This is not one of those events that have a happy ending. I do not feel like writing too much about it, but essentially, I bit off more than I can chew, & the results were disastrous. The final status of this project is: aborted. There will be no further attempts to revive it. All remaining life-forms were distributed to capable care-takers; most, if not all the equipment involved were either sold, sterilised (for future use), or destroyed (recovery efforts out-weigh the item’s value). What follows, is a harrowing tale that cumulated in one of my most unglamorous under-taking…

Initial setup for this secondary project is a GEX Glassterior Slim 450 low-profile tank. Substrate is GEX Shrimp Soil on top of a layer of Mosura Old Sea Mud Powder. This is coated by a thin layer of ADA New Amazonia AquaSoil (powder-type; to facilitate planting of carpeting soil). Main hardscape is a relatively large pice of driftwood, placed off-centre & binded with Christmas moss, as well as random units of Anubias barteri var. nana ‘Petite’. Secondary hardscape are various small pieces of lava rocks scattered around the substrate to make the surroundings look bigger. Illumination provided by a pair of T5HO tubes from an AquaZonic fixture (cheap, simple, gets the job done; cheap-looking fixture as well). Filtration is provide by an Eheim Classic 2211 containing maximum capacity of BioHome Plus media; output via a rainbar.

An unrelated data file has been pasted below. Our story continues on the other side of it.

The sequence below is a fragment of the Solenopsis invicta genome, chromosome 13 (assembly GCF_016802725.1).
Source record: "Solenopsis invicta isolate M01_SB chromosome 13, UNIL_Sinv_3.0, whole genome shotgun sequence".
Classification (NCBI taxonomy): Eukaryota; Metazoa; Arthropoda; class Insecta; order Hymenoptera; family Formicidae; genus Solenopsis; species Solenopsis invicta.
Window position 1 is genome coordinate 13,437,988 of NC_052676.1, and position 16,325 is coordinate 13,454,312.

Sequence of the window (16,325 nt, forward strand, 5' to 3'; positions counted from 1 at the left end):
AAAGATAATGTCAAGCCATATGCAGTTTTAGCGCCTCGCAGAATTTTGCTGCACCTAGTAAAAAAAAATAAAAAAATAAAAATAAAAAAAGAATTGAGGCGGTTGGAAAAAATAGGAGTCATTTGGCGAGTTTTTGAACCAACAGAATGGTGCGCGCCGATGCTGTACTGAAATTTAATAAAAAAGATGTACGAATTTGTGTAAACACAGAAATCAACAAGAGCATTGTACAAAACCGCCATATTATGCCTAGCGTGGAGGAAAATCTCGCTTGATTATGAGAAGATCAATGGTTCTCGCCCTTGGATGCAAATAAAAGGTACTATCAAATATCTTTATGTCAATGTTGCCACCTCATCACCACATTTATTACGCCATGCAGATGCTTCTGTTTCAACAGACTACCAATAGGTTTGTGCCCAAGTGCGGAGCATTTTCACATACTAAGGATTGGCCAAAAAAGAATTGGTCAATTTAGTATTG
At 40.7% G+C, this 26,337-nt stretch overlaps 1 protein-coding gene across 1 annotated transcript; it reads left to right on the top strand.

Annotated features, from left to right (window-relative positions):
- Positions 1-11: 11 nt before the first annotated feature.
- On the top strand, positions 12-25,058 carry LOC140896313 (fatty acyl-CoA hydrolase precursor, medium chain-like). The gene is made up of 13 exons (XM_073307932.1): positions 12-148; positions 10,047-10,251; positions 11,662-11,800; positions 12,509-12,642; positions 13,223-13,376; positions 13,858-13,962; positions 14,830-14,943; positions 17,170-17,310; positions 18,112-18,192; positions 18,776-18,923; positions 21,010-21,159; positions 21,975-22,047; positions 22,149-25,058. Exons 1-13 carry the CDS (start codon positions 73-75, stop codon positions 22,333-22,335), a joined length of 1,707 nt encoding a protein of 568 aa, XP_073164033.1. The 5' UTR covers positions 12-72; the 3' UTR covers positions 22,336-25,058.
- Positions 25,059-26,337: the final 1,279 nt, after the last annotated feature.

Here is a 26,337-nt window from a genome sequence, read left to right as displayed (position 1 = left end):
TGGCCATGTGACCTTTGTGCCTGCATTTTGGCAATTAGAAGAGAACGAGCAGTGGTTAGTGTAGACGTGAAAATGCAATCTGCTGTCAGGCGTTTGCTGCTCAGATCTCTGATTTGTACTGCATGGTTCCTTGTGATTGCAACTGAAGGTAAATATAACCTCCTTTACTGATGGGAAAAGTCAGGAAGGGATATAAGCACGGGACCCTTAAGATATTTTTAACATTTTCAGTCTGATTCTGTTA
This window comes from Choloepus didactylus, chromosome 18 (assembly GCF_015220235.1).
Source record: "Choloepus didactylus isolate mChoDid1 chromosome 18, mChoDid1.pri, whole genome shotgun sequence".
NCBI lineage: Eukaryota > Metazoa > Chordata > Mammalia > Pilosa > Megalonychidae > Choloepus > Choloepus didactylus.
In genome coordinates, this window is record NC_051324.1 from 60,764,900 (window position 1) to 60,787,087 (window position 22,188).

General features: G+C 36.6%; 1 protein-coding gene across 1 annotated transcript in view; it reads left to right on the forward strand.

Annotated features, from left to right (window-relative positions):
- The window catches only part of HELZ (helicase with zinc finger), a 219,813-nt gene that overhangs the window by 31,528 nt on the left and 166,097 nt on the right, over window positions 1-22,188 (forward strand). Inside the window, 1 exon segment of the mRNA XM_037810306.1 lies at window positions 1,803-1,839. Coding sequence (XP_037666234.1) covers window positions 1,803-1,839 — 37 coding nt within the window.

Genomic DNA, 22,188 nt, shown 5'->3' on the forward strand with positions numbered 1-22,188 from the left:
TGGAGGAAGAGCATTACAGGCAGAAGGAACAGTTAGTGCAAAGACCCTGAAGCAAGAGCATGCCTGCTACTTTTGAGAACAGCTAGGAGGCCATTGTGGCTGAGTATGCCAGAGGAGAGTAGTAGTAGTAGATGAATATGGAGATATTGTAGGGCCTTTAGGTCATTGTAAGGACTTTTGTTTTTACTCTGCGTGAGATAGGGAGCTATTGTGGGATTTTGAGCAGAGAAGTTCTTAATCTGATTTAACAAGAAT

Performing some conceptualization of the hardscape…frankly speaking, the GEX Glassterior Slim 450 is a very narrow tank, but I still love it.

Placing the driftwood after it has been tied with Christmas moss & “Nana petite”. The environment has to be keep humid to prevent the moss from drying out. The driftwood is embedded deep into the substrate; even them, it is about as tall as the tank’s depth. Note the cheap-looking plastic light fixture.

As always, filling up a tank using soil-based substrate is always, a messy affair. Though the detritus usually clears up within a day, I may have came up with a way to greatly reduce stirred up debris from Day-0 filling-up…

Top-down view of the tank, showing the spacing between each glosso stalk; as well as the amount of Christmas moss deployed.

The Glossostigma Elatinoides is planted node-by-node to promote spreading. After so many times of using glosso, I still pay too little attention to burying them until their leaves touch the topsoil. The above planting, is an example of shoddy work.

View of the tank from the side.

Too long a photo-period, too rich a substrate & you get hair algae!

Illumination has been upgraded to a Beamwork Model 1300 (1-watt-per-diode LED fixture). A small Totto bubble stopper has been added to provide further aeration. Frogbits (the floating plant) are introduced to cope with the high levels of nitrates; as well as kill off some of the direct light. The colony is introduced after weeks of cycling. Notice the Tubifex worms wriggling in the substrate? Yup, that’s what happen when the worms are not introduced via a tray.